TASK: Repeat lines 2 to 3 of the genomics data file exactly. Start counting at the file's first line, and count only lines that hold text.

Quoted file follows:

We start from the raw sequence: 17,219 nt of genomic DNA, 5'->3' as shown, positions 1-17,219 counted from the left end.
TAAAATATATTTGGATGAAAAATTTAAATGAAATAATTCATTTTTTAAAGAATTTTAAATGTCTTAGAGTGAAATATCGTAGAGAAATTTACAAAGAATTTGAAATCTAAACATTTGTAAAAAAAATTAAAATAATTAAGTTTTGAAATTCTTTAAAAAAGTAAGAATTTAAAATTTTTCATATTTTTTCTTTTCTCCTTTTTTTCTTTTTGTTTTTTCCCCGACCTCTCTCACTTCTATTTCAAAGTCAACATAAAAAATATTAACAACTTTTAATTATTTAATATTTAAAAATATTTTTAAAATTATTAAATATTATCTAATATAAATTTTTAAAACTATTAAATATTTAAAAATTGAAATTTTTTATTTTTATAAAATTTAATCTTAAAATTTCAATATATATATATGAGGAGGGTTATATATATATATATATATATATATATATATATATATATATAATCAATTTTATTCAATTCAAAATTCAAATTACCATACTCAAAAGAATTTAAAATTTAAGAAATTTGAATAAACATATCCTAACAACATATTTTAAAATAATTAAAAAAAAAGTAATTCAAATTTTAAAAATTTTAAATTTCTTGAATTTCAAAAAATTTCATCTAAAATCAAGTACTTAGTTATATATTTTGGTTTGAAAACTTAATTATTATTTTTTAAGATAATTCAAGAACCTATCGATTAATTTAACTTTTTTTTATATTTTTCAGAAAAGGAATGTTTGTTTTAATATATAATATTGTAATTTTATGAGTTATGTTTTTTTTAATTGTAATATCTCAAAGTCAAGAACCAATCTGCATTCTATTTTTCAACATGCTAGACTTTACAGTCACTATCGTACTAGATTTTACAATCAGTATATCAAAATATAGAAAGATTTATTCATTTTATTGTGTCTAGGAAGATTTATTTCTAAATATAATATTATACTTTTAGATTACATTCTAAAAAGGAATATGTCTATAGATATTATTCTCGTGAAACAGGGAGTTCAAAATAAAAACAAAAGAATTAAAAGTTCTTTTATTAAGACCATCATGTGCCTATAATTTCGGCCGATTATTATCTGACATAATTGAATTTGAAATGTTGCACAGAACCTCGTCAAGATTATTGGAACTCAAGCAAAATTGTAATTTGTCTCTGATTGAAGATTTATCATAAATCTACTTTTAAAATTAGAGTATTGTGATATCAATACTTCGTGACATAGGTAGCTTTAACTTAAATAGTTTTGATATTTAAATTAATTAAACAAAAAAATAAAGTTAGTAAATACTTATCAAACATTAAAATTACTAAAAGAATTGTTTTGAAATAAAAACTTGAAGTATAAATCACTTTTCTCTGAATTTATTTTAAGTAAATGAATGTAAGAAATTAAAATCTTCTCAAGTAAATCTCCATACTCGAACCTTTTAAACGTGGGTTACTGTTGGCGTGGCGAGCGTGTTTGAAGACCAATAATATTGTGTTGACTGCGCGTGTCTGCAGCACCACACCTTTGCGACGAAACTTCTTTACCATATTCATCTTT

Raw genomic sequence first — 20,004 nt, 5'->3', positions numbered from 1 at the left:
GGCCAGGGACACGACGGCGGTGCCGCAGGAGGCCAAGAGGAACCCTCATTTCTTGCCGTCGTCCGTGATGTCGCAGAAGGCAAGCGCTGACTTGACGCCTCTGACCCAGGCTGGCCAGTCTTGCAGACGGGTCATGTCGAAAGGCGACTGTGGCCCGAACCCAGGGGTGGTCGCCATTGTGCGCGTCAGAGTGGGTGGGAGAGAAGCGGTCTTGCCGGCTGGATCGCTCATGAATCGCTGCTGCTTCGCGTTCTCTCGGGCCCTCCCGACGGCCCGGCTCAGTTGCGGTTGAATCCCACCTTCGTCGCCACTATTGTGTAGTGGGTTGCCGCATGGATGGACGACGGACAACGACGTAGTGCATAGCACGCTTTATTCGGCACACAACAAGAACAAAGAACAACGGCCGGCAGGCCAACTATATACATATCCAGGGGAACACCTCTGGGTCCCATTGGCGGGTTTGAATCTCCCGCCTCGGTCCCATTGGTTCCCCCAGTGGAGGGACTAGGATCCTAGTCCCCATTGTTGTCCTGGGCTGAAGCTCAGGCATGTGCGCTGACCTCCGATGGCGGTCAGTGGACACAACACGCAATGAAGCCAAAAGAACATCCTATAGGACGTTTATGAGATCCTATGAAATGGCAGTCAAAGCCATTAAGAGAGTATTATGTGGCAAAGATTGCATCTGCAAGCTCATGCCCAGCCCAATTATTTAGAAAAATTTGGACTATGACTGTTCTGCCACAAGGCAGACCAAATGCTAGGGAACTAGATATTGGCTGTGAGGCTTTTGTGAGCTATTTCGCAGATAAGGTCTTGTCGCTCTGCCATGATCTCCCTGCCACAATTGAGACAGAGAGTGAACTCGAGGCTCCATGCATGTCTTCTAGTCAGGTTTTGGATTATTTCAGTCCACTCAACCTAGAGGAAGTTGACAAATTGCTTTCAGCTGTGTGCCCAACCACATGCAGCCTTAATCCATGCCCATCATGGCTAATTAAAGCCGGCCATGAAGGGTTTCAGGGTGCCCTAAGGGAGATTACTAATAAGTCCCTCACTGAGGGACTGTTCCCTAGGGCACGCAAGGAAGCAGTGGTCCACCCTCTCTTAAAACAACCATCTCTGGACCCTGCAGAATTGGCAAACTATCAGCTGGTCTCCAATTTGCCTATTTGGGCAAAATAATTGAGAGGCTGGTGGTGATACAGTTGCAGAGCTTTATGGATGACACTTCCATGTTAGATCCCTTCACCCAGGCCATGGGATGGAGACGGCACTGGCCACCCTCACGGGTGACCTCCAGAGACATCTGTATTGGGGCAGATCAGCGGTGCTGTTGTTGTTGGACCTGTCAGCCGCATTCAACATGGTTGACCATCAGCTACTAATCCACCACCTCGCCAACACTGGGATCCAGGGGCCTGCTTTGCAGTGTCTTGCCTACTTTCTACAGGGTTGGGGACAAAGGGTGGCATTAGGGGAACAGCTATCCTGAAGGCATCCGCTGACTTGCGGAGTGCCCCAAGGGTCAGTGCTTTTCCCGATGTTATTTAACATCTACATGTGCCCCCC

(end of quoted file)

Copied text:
TAAAATATATTTGGATGAAAAATTTAAATGAAATAATTCATTTTTTAAAGAATTTTAAATGTCTTAGAGTGAAATATCGTAGAGAAATTTACAAAGAATTTGAAATCTAAACATTTGTAAAAAAAATTAAAATAATTAAGTTTTGAAATTCTTTAAAAAAGTAAGAATTTAAAATTTTTCATATTTTTTCTTTTCTCCTTTTTTTCTTTTTGTTTTTTCCCCGACCTCTCTCACTTCTATTTCAAAGTCAACATAAAAAATATTAACAACTTTTAATTATTTAATATTTAAAAATATTTTTAAAATTATTAAATATTATCTAATATAAATTTTTAAAACTATTAAATATTTAAAAATTGAAATTTTTTATTTTTATAAAATTTAATCTTAAAATTTCAATATATATATATGAGGAGGGTTATATATATATATATATATATATATATATATATATATATATAATCAATTTTATTCAATTCAAAATTCAAATTACCATACTCAAAAGAATTTAAAATTTAAGAAATTTGAATAAACATATCCTAACAACATATTTTAAAATAATTAAAAAAAAAGTAATTCAAATTTTAAAAATTTTAAATTTCTTGAATTTCAAAAAATTTCATCTAAAATCAAGTACTTAGTTATATATTTTGGTTTGAAAACTTAATTATTATTTTTTAAGATAATTCAAGAACCTATCGATTAATTTAACTTTTTTTTATATTTTTCAGAAAAGGAATGTTTGTTTTAATATATAATATTGTAATTTTATGAGTTATGTTTTTTTTAATTGTAATATCTCAAAGTCAAGAACCAATCTGCATTCTATTTTTCAACATGCTAGACTTTACAGTCACTATCGTACTAGATTTTACAATCAGTATATCAAAATATAGAAAGATTTATTCATTTTATTGTGTCTAGGAAGATTTATTTCTAAATATAATATTATACTTTTAGATTACATTCTAAAAAGGAATATGTCTATAGATATTATTCTCGTGAAACAGGGAGTTCAAAATAAAAACAAAAGAATTAAAAGTTCTTTTATTAAGACCATCATGTGCCTATAATTTCGGCCGATTATTATCTGACATAATTGAATTTGAAATGTTGCACAGAACCTCGTCAAGATTATTGGAACTCAAGCAAAATTGTAATTTGTCTCTGATTGAAGATTTATCATAAATCTACTTTTAAAATTAGAGTATTGTGATATCAATACTTCGTGACATAGGTAGCTTTAACTTAAATAGTTTTGATATTTAAATTAATTAAACAAAAAAATAAAGTTAGTAAATACTTATCAAACATTAAAATTACTAAAAGAATTGTTTTGAAATAAAAACTTGAAGTATAAATCACTTTTCTCTGAATTTATTTTAAGTAAATGAATGTAAGAAATTAAAATCTTCTCAAGTAAATCTCCATACTCGAACCTTTTAAACGTGGGTTACTGTTGGCGTGGCGAGCGTGTTTGAAGACCAATAATATTGTGTTGACTGCGCGTGTCTGCAGCACCACACCTTTGCGACGAAACTTCTTTACCATATTCATCTTT

Raw genomic sequence first — 20,004 nt, 5'->3', positions numbered from 1 at the left: